What is pharmacogenetics testing?
Pharmacogenetics testing is a simple one-time test that reads some of your genes. Your genes are responsible for more than how you look. Pharmacogenetics testing looks specifically at the genes that are responsible for how your body processes medicines.
When you have a pharmacogenetics test done you only have to do a simple cheek swab. The swab is rubbed along the insides of your cheeks, put in a container, and then sent to the lab. That swab now contains a small sample of your DNA, deoxyribonucleic acid. Your DNA is made up of multiple genes and some of these genes are looked at to determine your pharmacogenetics profile.
Your pharmacogenetics profile will provide insight into how you process medications. When you know which medications may work better, there is a better probability of success with fewer side effects. Your results will separate the medicines into groups. One group will be medications that are negatively affected by your genetics and may need to be avoided. The second group includes medicines that may not work as well or may have more side effects than other medications but may still be helpful if there are no alternatives. The third group will include medications that will work in your body as expected from clinical trials. This third group is the better group to choose from but still comes with all the normal precautions. No medication is truly completely safe.
What are the benefits of pharmacogenomics?
Pharmacogenomics, or how our body’s genes affect the medications we take, helps us to predict which medicine may work best for us. Each of us has a unique genetic profile. Pharmacogenomics looks at that profile to improve patient safety and adherence, and medicine tolerability and potential benefit.
There are now multiple medications that treat the same diseases. If for instance, you have depression, and your provider has determined that medication may help. Your provider now must choose from over fifty mental health medications to find one that helps you. This is a daunting number of choices. Usually, providers have a few favorites because these have been used by other patients or because the medicines have been around for a long time. The goal is to help you feel better with as little time, money, and side effects as possible.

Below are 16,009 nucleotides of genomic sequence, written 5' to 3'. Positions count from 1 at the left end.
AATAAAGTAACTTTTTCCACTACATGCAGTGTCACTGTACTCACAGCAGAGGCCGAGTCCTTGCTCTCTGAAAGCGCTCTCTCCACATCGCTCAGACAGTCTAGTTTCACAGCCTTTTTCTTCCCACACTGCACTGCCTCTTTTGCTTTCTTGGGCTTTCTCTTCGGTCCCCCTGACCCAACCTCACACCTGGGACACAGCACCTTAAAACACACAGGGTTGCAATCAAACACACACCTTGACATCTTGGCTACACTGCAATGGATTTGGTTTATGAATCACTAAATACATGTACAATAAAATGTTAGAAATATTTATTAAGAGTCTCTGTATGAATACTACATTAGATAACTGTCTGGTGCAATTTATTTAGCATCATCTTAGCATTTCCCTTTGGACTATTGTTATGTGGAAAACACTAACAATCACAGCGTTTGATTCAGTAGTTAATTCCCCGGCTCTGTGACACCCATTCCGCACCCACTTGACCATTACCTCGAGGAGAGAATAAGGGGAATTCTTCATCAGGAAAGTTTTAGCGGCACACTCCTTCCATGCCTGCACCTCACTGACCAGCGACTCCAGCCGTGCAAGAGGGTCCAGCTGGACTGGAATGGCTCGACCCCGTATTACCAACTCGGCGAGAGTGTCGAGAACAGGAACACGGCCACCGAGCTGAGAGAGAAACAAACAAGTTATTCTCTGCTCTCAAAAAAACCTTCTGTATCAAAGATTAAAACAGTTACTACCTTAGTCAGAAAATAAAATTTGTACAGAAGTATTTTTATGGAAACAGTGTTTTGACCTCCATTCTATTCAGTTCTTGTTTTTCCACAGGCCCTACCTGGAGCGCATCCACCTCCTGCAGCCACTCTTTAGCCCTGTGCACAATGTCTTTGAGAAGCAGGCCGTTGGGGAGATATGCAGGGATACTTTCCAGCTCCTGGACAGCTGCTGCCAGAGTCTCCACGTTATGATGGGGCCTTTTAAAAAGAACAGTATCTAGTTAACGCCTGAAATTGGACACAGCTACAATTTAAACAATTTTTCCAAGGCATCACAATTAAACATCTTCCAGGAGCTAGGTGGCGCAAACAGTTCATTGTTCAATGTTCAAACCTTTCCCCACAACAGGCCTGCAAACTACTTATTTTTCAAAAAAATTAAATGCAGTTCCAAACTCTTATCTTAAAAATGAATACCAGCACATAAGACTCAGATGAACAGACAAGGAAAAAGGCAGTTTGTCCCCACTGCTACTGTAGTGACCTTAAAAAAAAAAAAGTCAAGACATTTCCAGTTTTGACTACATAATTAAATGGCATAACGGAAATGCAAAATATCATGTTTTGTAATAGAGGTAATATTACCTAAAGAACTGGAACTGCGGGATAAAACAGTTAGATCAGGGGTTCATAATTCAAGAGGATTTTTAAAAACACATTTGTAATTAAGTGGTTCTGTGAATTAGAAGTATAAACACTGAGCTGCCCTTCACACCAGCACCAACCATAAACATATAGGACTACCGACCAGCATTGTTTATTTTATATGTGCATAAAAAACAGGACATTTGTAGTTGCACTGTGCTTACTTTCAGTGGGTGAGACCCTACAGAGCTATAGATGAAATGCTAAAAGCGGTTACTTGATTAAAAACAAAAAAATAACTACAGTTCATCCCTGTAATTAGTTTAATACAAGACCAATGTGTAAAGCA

Given the results of a pharmacogenetics test, the provider can now know ahead of time which medicines may work best. Now you could feel better more quickly with fewer side effects. Pharmacogenetics testing removes much of the trial and error that has historically been required to help patients feel better. Aside from improved outcomes for you, pharmacogenetics testing saves both time and money.
How can pharmacogenetics improve drug therapy?
Often, drug therapy is required to treat symptoms or conditions. According to the CDC, 50% of people used at least one prescription in the past 30 days; 25% used three or more, and 13% used five or more prescriptions. These statistics continue to rise. Knowing which drugs work best with fewer side effects helps reduce the number of medications a person takes daily. The goal is to have patients on the absolute fewest medicines needed to treat their condition. Pharmacogenetics helps accomplish this goal.
The three most frequently prescribed medication classes include pain relievers, cholesterol medications, and antidepressants. All three classes, as well as many others, are highly affected by your pharmacogenetics profile. Knowing your pharmacogenetics can help your provider choose which of these medications will likely work the best with the least side effects. When patients feel better, they are more likely to continue taking their medications as prescribed. This improved adherence improves outcomes, reduces hospitalizations, and reduces costs.